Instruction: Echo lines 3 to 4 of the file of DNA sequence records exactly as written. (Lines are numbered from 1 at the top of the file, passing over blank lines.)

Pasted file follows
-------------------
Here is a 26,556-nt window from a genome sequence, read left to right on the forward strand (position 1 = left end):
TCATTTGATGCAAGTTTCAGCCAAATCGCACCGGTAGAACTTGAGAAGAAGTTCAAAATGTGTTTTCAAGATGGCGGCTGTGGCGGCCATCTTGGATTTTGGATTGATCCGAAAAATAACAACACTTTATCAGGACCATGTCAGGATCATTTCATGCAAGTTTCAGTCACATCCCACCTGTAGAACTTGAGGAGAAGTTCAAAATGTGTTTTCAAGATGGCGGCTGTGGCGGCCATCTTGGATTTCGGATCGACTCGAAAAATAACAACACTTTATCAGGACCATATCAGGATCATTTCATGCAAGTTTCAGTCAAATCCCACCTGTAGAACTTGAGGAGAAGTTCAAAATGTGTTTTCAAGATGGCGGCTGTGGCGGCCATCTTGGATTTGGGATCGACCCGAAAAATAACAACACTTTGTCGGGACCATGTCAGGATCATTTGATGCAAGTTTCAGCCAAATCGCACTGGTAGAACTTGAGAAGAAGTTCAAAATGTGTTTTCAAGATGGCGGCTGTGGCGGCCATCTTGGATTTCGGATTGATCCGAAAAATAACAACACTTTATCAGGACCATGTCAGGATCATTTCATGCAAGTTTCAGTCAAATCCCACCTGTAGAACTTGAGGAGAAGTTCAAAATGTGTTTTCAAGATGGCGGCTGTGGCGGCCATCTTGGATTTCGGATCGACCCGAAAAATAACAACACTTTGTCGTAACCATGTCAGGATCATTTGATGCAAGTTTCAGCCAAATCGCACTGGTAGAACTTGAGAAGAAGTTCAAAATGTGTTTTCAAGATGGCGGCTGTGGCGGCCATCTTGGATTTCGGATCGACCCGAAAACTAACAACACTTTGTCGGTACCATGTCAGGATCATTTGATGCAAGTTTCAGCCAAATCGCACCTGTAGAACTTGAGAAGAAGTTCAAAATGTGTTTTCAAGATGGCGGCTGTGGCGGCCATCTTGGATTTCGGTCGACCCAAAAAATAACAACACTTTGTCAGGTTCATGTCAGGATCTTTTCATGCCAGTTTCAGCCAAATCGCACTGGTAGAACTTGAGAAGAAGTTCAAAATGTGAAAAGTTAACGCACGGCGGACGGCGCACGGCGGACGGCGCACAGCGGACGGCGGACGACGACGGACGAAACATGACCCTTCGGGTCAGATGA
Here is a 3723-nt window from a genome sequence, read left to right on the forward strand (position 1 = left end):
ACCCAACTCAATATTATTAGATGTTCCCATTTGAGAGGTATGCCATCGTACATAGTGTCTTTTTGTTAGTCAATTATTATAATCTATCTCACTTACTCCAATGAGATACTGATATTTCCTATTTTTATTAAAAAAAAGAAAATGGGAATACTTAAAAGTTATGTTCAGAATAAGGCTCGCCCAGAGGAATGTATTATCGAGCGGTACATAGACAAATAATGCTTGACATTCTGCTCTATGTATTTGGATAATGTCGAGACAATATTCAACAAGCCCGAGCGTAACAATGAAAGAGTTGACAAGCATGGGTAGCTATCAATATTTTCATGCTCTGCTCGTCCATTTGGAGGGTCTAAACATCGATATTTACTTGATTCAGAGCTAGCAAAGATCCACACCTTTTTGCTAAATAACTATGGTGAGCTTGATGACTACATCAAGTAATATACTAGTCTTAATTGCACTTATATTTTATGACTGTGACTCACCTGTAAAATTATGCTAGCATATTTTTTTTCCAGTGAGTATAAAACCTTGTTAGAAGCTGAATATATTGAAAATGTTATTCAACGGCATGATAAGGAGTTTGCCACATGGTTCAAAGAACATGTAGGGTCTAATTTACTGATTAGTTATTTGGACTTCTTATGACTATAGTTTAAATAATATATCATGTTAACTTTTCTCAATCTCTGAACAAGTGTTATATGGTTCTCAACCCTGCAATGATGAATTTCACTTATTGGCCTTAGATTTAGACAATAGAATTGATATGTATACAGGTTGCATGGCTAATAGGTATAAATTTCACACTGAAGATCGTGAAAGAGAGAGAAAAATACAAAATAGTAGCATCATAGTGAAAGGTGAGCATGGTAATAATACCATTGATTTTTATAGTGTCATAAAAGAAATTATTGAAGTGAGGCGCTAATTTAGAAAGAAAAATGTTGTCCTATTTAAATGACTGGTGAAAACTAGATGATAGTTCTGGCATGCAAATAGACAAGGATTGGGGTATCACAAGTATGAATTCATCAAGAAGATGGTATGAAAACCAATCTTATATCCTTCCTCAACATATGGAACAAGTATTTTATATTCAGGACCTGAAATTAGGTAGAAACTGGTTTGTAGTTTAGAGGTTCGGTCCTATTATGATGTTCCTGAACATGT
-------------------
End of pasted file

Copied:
Here is a 3723-nt window from a genome sequence, read left to right on the forward strand (position 1 = left end):
ACCCAACTCAATATTATTAGATGTTCCCATTTGAGAGGTATGCCATCGTACATAGTGTCTTTTTGTTAGTCAATTATTATAATCTATCTCACTTACTCCAATGAGATACTGATATTTCCTATTTTTATTAAAAAAAAGAAAATGGGAATACTTAAAAGTTATGTTCAGAATAAGGCTCGCCCAGAGGAATGTATTATCGAGCGGTACATAGACAAATAATGCTTGACATTCTGCTCTATGTATTTGGATAATGTCGAGACAATATTCAACAAGCCCGAGCGTAACAATGAAAGAGTTGACAAGCATGGGTAGCTATCAATATTTTCATGCTCTGCTCGTCCATTTGGAGGGTCTAAACATCGATATTTACTTGATTCAGAGCTAGCAAAGATCCACACCTTTTTGCTAAATAACTATGGTGAGCTTGATGACTACATCAAGTAATATACTAGTCTTAATTGCACTTATATTTTATGACTGTGACTCACCTGTAAAATTATGCTAGCATATTTTTTTTCCAGTGAGTATAAAACCTTGTTAGAAGCTGAATATATTGAAAATGTTATTCAACGGCATGATAAGGAGTTTGCCACATGGTTCAAAGAACATGTAGGGTCTAATTTACTGATTAGTTATTTGGACTTCTTATGACTATAGTTTAAATAATATATCATGTTAACTTTTCTCAATCTCTGAACAAGTGTTATATGGTTCTCAACCCTGCAATGATGAATTTCACTTATTGGCCTTAGATTTAGACAATAGAATTGATATGTATACAGGTTGCATGGCTAATAGGTATAAATTTCACACTGAAGATCGTGAAAGAGAGAGAAAAATACAAAATAGTAGCATCATAGTGAAAGGTGAGCATGGTAATAATACCATTGATTTTTATAGTGTCATAAAAGAAATTATTGAAGTGAGGCGCTAATTTAGAAAGAAAAATGTTGTCCTATTTAAATGACTGGTGAAAACTAGATGATAGTTCTGGCATGCAAATAGACAAGGATTGGGGTATCACAAGTATGAATTCATCAAGAAGATGGTATGAAAACCAATCTTATATCCTTCCTCAACATATGGAACAAGTATTTTATATTCAGGACCTGAAATTAGGTAGAAACTGGTTTGTAGTTTAGAGGTTCGGTCCTATTATGATGTTCCTGAACATGT